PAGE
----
The European Central Bank cut rates as low as they will go on Thursday and announced another round of cheap cash for banks, hoping the euro, which has helped knock down inflation in the fragile euro zone economy, will fall.
Yet the ECB’s efforts yielded little more than a lukewarm response from markets, suggesting that the only thing that will get the euro to fall any further in the very near-term is a change in the outlook for U.S. rates, and through that, a stronger dollar.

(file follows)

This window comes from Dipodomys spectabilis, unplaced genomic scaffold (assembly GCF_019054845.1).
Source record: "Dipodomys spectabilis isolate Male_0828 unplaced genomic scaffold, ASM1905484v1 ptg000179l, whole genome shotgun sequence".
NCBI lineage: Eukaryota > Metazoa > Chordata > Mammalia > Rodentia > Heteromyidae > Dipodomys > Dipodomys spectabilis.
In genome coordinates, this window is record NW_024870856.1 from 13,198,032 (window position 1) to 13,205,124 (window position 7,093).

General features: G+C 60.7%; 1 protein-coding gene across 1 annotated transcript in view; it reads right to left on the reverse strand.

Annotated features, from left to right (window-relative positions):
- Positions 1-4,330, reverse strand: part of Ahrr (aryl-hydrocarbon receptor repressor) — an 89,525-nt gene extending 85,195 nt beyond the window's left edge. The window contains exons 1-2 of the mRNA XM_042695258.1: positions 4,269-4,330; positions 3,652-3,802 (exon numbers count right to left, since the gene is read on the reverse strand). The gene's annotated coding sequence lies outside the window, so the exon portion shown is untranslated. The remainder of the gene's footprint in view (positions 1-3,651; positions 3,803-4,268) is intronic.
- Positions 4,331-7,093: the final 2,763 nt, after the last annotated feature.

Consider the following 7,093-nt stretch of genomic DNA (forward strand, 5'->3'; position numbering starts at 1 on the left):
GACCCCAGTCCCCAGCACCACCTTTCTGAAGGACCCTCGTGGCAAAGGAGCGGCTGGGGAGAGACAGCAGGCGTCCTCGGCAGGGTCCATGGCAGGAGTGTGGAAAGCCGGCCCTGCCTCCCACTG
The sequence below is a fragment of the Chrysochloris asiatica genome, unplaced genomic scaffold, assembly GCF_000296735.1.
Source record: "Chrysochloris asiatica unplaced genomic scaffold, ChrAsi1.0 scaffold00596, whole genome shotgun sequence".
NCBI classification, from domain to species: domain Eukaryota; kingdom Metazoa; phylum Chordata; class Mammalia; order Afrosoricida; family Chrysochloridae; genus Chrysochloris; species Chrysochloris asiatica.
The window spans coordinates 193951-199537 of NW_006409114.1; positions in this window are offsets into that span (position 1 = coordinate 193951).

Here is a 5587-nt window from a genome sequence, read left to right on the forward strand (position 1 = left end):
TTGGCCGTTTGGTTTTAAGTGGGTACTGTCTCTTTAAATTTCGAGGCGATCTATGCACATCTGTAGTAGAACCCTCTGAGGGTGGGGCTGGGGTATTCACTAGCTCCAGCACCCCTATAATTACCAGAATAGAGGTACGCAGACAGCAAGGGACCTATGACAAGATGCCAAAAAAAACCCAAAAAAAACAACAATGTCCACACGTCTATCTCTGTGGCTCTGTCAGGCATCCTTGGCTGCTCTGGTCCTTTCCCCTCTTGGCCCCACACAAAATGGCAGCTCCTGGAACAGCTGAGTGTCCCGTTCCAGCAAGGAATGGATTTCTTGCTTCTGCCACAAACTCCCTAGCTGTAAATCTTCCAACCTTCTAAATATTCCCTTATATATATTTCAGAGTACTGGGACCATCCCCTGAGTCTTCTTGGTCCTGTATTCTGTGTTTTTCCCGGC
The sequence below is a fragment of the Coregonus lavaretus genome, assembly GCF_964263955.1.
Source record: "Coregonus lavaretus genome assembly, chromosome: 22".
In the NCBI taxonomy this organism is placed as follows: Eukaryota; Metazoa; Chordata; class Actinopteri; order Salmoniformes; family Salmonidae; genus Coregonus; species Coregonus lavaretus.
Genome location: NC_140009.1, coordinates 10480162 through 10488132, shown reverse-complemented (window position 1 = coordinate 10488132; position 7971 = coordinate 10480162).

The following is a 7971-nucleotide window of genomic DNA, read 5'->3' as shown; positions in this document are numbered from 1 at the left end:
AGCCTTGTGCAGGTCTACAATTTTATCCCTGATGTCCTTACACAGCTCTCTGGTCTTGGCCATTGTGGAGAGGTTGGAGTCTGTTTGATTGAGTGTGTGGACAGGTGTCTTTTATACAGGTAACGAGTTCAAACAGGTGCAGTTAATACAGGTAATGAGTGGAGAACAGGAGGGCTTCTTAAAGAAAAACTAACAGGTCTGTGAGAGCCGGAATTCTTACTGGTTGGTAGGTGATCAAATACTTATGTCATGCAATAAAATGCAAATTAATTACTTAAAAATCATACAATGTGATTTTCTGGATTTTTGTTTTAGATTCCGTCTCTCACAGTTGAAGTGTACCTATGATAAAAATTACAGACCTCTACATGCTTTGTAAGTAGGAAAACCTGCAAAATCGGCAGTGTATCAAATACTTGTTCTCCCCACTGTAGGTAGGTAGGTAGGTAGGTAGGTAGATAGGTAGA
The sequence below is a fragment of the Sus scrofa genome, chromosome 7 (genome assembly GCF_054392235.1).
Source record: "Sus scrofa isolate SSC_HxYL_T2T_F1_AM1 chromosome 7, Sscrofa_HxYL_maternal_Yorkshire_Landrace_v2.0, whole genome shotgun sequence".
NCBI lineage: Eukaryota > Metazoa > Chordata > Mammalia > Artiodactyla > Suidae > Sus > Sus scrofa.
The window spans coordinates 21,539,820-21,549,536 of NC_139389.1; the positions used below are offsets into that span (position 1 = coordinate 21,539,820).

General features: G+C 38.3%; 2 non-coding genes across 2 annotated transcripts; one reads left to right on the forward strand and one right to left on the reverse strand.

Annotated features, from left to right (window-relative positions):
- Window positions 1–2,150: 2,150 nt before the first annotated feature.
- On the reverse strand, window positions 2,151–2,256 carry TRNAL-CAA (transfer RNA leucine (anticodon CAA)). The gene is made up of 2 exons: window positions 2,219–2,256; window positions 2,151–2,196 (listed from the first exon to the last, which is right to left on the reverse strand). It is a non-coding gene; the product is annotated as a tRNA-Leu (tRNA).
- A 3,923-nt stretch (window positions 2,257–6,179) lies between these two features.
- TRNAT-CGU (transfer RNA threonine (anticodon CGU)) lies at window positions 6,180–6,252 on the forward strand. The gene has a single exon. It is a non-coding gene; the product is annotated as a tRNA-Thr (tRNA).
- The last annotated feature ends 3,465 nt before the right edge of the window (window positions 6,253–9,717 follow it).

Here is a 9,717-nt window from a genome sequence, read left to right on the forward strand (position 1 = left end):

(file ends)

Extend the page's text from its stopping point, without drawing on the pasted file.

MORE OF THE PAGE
A Federal Reserve rate rise isn’t likely for more than a year, despite another solid jobs U.S. report on Friday that took employment back to where it was before the financial crisis set in nearly six years ago.
President Mario Draghi’s latest rhetoric implies the ECB will need to turn a blind eye over the coming months to dangerously low inflation – as well as deflation in several smaller, weak southern European economies – and hope for the best. But euro zone deflation remains a real threat.